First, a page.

Opinion: Why the Hungarian Academy of Sciences must remain independent
A new bill is set to place the Hungarian Academy of Sciences (MTA) under the custody of the government. The members of the Academy have been vocal opponents of the bill for a year, expressing their support for the independence of scientific research. In the same spirit, I will now take a closer look at natural sciences and argue in favor of keeping research independent.
One of the preparatory studies laying the groundwork for the planned new nuclear reactor, the Paks 2 project, provided insight into the geological and geophysical parameters of the premise. Various institutes of the Academy were involved in this 2016 research. While their work was criticized by several groups, for example Atlatszo, one of the merits of the research that was widely acknowledged was their independence from the government.
Paks II. NPP site does not comply with IAEA seismic safety recommendations
A tectonic fault line runs under the site of the planned Paks II nuclear plant in Hungary. Moreover, a geologist found traces of earthquakes that happened less than ten thousand years ago and reached the surface, right next to the site of the nuclear plant.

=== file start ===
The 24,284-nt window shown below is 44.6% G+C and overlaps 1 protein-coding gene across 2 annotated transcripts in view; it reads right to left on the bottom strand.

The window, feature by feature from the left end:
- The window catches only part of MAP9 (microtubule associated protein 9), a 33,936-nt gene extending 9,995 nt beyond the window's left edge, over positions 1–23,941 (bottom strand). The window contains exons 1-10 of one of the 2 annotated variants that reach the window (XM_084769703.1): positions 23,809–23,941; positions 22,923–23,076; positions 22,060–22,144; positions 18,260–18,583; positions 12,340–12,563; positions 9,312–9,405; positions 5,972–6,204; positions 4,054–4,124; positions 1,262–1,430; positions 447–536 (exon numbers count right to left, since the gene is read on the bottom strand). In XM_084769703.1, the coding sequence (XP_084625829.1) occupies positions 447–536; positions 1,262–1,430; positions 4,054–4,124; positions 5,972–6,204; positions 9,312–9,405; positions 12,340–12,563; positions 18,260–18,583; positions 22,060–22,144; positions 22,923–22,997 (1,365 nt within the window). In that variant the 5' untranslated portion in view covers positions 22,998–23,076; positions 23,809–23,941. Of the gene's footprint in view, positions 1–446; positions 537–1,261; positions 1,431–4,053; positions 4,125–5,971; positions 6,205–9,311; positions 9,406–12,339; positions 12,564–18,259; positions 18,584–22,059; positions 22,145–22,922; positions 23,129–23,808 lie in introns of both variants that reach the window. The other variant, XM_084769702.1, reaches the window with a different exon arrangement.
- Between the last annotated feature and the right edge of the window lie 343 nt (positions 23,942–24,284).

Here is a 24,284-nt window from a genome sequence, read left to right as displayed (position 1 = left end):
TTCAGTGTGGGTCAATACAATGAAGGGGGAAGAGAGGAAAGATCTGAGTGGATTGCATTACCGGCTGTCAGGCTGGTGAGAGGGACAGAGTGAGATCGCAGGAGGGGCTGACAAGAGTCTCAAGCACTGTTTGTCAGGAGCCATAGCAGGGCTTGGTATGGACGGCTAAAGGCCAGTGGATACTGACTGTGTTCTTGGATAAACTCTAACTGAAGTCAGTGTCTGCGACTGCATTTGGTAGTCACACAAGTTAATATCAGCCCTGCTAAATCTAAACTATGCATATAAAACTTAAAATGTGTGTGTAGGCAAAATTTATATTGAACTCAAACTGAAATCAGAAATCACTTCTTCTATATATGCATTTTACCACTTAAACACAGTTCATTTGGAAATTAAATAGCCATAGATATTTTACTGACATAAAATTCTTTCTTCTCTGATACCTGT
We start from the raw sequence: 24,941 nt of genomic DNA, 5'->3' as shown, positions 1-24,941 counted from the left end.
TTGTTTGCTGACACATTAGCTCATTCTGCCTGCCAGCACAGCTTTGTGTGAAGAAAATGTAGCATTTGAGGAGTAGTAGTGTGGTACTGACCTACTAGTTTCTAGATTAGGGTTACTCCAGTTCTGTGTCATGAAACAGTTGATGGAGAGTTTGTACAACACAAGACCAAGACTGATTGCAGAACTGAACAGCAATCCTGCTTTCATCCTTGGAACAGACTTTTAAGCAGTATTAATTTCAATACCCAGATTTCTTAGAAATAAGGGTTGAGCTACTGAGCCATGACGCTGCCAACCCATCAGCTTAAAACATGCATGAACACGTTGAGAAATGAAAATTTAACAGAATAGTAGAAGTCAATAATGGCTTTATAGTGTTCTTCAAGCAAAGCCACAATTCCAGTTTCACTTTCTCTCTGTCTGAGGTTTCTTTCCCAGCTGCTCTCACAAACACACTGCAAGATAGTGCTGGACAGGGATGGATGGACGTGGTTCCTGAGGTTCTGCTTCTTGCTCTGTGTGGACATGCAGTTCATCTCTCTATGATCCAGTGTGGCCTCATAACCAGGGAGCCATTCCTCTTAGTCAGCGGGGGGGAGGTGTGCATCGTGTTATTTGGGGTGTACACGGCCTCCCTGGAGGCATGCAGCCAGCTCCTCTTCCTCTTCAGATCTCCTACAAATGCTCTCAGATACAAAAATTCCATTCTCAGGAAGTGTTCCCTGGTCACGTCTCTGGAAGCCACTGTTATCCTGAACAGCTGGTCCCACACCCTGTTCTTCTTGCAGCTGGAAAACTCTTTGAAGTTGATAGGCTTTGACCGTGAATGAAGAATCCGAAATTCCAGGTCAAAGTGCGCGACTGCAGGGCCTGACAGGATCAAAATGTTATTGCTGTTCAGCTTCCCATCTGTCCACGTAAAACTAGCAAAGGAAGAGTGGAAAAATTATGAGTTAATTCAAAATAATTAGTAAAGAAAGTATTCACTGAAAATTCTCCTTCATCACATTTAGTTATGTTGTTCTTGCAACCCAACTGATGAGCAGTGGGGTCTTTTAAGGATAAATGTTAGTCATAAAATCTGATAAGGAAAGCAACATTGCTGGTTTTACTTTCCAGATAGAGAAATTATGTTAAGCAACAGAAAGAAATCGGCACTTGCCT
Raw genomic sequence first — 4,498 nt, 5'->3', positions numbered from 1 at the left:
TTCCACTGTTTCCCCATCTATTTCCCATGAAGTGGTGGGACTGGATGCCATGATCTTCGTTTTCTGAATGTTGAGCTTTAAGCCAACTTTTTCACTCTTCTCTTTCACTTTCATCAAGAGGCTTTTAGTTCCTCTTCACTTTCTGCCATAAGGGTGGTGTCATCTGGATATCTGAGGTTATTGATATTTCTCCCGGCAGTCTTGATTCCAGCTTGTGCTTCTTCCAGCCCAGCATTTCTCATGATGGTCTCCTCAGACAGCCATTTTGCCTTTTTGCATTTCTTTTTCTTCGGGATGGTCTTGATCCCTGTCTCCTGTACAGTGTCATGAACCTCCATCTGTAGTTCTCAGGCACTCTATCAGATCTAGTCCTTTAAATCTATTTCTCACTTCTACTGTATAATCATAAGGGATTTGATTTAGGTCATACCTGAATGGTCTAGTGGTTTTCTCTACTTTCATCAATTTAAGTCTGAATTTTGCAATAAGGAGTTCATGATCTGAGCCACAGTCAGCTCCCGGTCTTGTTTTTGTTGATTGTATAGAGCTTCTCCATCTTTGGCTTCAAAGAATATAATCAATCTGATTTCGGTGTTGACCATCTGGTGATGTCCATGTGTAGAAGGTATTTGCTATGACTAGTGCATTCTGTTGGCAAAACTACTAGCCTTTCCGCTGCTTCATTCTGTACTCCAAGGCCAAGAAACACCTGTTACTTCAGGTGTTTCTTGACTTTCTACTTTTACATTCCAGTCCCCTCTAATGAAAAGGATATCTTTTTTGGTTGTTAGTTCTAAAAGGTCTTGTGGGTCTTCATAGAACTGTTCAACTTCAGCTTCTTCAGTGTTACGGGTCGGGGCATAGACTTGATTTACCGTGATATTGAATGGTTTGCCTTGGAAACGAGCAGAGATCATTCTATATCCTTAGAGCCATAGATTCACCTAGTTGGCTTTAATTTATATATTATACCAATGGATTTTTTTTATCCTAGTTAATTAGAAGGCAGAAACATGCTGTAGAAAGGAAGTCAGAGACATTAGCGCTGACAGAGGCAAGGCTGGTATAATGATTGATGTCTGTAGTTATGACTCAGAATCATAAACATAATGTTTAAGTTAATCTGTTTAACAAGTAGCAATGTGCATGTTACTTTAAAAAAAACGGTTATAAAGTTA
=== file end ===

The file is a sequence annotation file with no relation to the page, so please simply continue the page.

If the research institutes of the Academy fall under government supervision, how can it be assured that research findings that are potentially in opposition to the government’s agenda will be disclosed, rather than withheld from the public?
What will be the potential risks that researchers will be facing who hinder or delay the execution of government projects, e.g. arguing for further research or thicker concrete walls – the redesigning of the entire power plant due to newly discovered earthquake risks?
The popular Chernobyl series aptly portrayed the consequences of burying research findings that run counter to government objectives and discrediting the researchers behind them.
The independence of the research institutes of the Academy is not an abstract scientific issue and directly affects our security. We had better take it seriously.
Written by Péter Gerner
English version by Péter László. You can read the original, Hungarian-language story here.